$ cd /Users/ArpitAggarwal/nodejs-rest-api/
$ touch mongodb.js

Copy the below content in mongodb.js:


var MongoClient = require( 'mongodb' ).MongoClient;
var util = require('util');
var config = require('./config');
var _db;

var uri = util.format('mongodb://%s:%s@%s:%d/%s',
    config.mongodb.username, config.mongodb.password, config.mongodb.host, config.mongodb.port, config.mongodb.databaseName);

module.exports = {
  connectToServer: function( callback ) {
    /** Connect to the Mongo database at the URI using the client **/
    MongoClient.connect( uri, { auto_reconnect: true }, function( err, db ) {
      if (err) throw err;
      else if (!db) console.log('Unknown error connecting to database');
      else {
        console.log('Connected to MongoDB database server at:');
        console.log('\n\t%s\n', uri);
        _db = db;
      }
      return callback( err );
    } );
  },
  getDb: function() {
    return _db;
  }
};

require( ‘mongodb’ ).MongoClient specified above create a new MongoClient instance.

var config = require(‘./config’) – Imports config.js into the current file.

Step 10: Now let’s modify server.js to use the above two files we just created and setting up the server to listen on specified port only when MongoDB connection is successful:

const mongodb = require('./mongodb.js');
const config = require('./config.js');
var db

mongodb.connectToServer( function( err ) {
  app.listen(config.server.port, function() {
     console.log('Node server listening on ' + config.server.port);
     db = mongodb.getDb();
  })
});

Step 11: Next, modify GET request in server.js to get the list of employees from database using the MongoClient we just created, as follows:

app.get('/employee/get', function(req, res){
  db.collection('employees').find().toArray(function(err, results) {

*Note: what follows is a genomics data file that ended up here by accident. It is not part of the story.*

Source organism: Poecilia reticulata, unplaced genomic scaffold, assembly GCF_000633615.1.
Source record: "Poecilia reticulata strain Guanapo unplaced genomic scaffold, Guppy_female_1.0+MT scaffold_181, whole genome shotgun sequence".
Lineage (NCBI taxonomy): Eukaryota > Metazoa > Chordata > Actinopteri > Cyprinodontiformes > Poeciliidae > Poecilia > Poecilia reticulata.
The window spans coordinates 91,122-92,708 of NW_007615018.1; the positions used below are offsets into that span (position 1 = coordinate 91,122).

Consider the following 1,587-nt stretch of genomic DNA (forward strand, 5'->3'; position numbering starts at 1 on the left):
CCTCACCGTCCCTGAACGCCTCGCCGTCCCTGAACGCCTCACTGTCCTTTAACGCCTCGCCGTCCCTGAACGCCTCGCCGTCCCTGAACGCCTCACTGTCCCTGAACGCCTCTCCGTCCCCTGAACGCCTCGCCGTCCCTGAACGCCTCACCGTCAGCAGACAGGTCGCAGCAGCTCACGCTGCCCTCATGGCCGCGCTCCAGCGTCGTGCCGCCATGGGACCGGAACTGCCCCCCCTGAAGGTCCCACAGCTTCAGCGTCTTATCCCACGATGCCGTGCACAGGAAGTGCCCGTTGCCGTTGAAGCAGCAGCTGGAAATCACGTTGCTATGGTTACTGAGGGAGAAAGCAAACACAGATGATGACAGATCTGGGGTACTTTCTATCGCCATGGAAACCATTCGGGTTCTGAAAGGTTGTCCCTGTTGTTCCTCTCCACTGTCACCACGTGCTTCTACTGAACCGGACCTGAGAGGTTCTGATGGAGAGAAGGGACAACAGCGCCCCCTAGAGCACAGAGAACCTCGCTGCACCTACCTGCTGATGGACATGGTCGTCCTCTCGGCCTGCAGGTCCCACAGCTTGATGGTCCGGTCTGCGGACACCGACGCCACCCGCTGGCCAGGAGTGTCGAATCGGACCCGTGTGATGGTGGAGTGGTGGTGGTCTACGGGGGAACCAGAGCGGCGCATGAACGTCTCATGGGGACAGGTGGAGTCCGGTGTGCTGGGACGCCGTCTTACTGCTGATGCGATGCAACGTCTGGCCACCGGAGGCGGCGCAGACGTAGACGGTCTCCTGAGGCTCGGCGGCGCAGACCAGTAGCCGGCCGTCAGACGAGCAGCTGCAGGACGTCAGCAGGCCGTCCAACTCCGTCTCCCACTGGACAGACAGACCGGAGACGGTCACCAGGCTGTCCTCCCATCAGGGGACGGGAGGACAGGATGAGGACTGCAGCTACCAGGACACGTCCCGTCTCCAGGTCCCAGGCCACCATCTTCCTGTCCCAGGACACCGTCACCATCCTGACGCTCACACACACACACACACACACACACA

res.send(results);
  })
  res.set({
    'Cache-Control': 'no-cache'
  });
});

Executing the below command will list all the employees we create:

$ curl http://localhost:9999/employee/get

Step 12: Moving further to extend our app to create employee in a database by adding POST request. But, before introducing POST request we have to install body-parser as a node dependency which will help in parsing incoming request bodies in a middleware, as follows:

$ cd /Users/ArpitAggarwal/nodejs-rest-api/
$ npm install --save body-parser

Same like other dependencies we have to import it using require keyword to leverage the capability for parsing the JSON request, as follows:

const bodyParser= require('body-parser')

app.use(bodyParser.json())

app.post('/employee/create', (req, res) => {
  db.collection('employees').save(req.body, (err, result) => {
    if (err) return console.log(err)
    res.send('Employee created!');
  })
})

Now everything is in place for POST, let’s create an employee:

$ curl -H "Content-Type: application/json" -X POST -d '{"name": "Arpit Aggarwal","email":"aggarwalarpit.89@gmail.com"}' http://localhost:9999/employee/create

Next, we will extend our app to delete an employee and to that we will define the DELETE mapping in server.js, as follows:

app.delete('/employee/delete', (req, res) => {
  db.collection('employees').findOneAndDelete({name: req.body.name},
  (err, result) => {
    if (err) return res.send(500, err)
    res.send('Employee deleted!')
  })
})

Let’s verify DELETE call:

curl -H "Content-Type: application/json" -X DELETE -d '{"name": "Arpit Aggarwal"}' http://localhost:9999/employee/delete

Tired of restarting the Node.js server everytime you make changes to app?

If yes, we can use Nodemon, a utility that will monitor for any changes in our source and automatically restart our server. Let’s install it globally:

$ npm install -g nodemon

Once installed, we have to start our app with nodemon instead of node, for example: